Focus on Ethiopia’s Growth
Ethiopia is the darling-child of the moment. It’s the world’s largest country without a stock exchange. The country is big by almost every measure other than the size of its economy. Geographically, it is larger than Egypt or Nigeria and about the size of South Africa. Population-wise it is the second-most populous country in Africa after Nigeria. Its economy has been a long tear.
See Figure 1 below, since 2004, the economy has grown by at least 8% per year. This is expected to continue far out into the future; hence the excitement for Ethiopia. The country has experienced significant horror since its independence from Italy in 1941, since then the country has wrestled between authoritarian dictatorships and communism. In 1995, Meles Zenawi took over the country. He was certainly a dictator, but he also positioned the country well within the African union (Addis Ababa is often referred to as an NGO capital) and gave it the underpinnings it needed to really thrive. Since Zenawi’s death in 2012, Hailemariam Desalegn has been in power, and he’s done a good job of managing and curating economic growth.
Ethiopia is starting a very low base, its current GDP after 12 years of 8%+ growth is about $60bn, which places it lower than Syria in a country ranking and equivalent to the 600,000-strong country of Luxembourg. Things were very low, and really needed the basic core of a country to facilitate growth. Ethiopia has a literacy rate of approximately 50%, it isn’t pretty and females continue to lag, but it’s a vast improvement compared to about 23% in 1995 when Zenawi took over.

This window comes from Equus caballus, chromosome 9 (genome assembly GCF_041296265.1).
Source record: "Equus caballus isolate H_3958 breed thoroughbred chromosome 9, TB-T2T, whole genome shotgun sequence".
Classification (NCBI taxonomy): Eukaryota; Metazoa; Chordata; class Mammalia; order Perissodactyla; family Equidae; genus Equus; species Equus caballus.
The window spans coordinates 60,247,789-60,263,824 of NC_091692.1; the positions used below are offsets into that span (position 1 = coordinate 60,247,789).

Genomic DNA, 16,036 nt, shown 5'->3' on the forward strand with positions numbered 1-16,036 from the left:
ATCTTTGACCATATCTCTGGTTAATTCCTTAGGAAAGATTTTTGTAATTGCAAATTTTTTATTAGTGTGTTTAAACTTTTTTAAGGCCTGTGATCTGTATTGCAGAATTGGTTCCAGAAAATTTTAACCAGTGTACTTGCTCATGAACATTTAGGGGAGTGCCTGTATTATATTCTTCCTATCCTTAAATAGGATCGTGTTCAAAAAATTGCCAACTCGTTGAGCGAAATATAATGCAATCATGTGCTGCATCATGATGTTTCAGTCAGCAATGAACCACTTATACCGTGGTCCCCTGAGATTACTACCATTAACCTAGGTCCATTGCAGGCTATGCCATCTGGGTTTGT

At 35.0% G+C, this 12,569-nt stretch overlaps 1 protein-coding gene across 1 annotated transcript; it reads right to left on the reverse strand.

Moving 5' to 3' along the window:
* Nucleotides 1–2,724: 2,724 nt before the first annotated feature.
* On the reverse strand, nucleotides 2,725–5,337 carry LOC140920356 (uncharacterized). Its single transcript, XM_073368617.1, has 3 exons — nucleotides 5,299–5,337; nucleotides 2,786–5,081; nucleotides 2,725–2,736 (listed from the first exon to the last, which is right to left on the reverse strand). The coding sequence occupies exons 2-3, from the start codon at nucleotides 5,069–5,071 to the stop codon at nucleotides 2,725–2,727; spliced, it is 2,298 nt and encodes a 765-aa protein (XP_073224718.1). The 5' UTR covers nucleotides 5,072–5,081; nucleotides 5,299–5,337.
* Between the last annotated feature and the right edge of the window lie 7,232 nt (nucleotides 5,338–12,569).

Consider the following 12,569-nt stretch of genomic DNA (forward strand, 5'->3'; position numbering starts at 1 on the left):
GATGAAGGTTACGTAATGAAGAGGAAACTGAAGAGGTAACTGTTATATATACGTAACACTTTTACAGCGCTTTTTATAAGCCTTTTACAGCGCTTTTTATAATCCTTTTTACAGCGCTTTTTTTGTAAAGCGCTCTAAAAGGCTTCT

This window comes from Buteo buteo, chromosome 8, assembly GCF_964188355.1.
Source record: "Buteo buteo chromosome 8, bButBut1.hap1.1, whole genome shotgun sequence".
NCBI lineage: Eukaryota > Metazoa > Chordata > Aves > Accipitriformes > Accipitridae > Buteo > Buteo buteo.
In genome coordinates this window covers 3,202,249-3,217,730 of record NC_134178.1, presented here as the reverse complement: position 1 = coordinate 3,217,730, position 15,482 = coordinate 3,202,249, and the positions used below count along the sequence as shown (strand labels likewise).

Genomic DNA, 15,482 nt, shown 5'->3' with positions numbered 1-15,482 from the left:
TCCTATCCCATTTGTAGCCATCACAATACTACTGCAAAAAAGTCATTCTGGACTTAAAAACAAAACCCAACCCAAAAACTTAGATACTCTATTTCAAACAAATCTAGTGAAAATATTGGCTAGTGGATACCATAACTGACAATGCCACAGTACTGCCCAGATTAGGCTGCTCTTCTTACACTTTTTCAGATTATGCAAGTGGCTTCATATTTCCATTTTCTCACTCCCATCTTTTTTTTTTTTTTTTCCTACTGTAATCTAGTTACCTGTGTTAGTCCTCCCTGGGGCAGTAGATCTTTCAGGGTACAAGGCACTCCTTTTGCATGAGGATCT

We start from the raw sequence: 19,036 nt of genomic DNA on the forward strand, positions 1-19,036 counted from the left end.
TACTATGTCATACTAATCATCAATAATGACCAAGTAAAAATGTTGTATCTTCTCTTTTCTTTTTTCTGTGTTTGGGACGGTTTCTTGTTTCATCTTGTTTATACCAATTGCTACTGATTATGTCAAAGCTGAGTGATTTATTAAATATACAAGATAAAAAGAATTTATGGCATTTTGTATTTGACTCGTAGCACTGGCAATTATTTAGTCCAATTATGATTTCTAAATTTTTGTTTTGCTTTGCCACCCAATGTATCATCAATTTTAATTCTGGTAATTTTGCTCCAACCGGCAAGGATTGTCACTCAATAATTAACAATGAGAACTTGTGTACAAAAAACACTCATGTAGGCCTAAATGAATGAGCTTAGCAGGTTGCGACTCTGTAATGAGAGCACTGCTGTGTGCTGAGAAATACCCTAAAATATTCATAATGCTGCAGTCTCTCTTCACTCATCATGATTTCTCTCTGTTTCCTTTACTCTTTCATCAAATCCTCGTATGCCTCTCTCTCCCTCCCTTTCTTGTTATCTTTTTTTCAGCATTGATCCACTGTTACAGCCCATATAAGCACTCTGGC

Why is Ethiopia interesting now?
Ethiopia does not have a stock exchange, its had a struggling commodities exchange since 2010, and its government debt is essentially the only fixed income investments available in the country. So, why is Ethiopia interesting right now?
Ethiopia is fresh and untouched. To an even greater extent than Myanmar would be considered. The only apt comparison that we could think of is if the DRC suddenly transitioned to a responsible honest government. Of course, Ethiopia has a much richer and deeper history than the DRC, being home to some of the oldest communities in the world of Christians, Jews, and Muslims.
Ethiopia, despite having almost 100mm people does not have more than one city larger than 1mm. It is a tremendously rural country with very poor infrastructure. Ethiopia’s urban population is expected to triple in the next thirty years, and we think these estimates are underestimating the change. Cities the size of Rome will appear from almost nothingness today. With urbanization comes a spike in education, life expectancy, and consumer demand. Urbanization is a core building block for a thriving, successful economy.
- Financial Reform
Ethiopia went from a country that was woefully antiquated in terms of its financial system to being controlled by the Italians to a dictatorship that made poor replicas of European models for financial administration and regulation. From there, the country became communist and devolved to a mess. However, from 1998 onwards, the country embarked on recreating its financial regulation and administration. It has been, to date, remarkably effective. Yes, timelines have been missed and commitments reduced, but the sum of change that the country has experienced in this time has been remarkable. For an in-depth look at the nature of the reforms, see here.